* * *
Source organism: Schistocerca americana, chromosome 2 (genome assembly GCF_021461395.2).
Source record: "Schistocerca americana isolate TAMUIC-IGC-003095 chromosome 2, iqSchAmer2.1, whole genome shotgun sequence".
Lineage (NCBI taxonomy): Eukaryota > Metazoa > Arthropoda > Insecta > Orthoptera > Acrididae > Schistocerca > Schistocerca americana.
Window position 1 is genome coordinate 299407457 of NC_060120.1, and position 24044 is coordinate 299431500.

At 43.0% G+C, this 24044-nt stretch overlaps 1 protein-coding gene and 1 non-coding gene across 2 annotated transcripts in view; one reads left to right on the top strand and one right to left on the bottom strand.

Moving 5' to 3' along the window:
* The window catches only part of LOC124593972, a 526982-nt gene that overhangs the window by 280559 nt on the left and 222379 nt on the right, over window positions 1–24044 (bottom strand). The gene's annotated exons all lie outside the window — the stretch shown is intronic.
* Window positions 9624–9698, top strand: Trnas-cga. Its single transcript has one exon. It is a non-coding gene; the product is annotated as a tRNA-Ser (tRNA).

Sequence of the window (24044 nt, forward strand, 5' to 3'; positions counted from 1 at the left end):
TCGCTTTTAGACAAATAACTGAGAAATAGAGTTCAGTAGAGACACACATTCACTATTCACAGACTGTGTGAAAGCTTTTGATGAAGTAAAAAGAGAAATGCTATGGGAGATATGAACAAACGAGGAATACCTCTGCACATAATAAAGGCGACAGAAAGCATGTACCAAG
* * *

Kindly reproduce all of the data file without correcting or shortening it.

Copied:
Source organism: Schistocerca americana, chromosome 2 (genome assembly GCF_021461395.2).
Source record: "Schistocerca americana isolate TAMUIC-IGC-003095 chromosome 2, iqSchAmer2.1, whole genome shotgun sequence".
Lineage (NCBI taxonomy): Eukaryota > Metazoa > Arthropoda > Insecta > Orthoptera > Acrididae > Schistocerca > Schistocerca americana.
Window position 1 is genome coordinate 299407457 of NC_060120.1, and position 24044 is coordinate 299431500.

At 43.0% G+C, this 24044-nt stretch overlaps 1 protein-coding gene and 1 non-coding gene across 2 annotated transcripts in view; one reads left to right on the top strand and one right to left on the bottom strand.

Moving 5' to 3' along the window:
* The window catches only part of LOC124593972, a 526982-nt gene that overhangs the window by 280559 nt on the left and 222379 nt on the right, over window positions 1–24044 (bottom strand). The gene's annotated exons all lie outside the window — the stretch shown is intronic.
* Window positions 9624–9698, top strand: Trnas-cga. Its single transcript has one exon. It is a non-coding gene; the product is annotated as a tRNA-Ser (tRNA).

Sequence of the window (24044 nt, forward strand, 5' to 3'; positions counted from 1 at the left end):
TCGCTTTTAGACAAATAACTGAGAAATAGAGTTCAGTAGAGACACACATTCACTATTCACAGACTGTGTGAAAGCTTTTGATGAAGTAAAAAGAGAAATGCTATGGGAGATATGAACAAACGAGGAATACCTCTGCACATAATAAAGGCGACAGAAAGCATGTACCAAG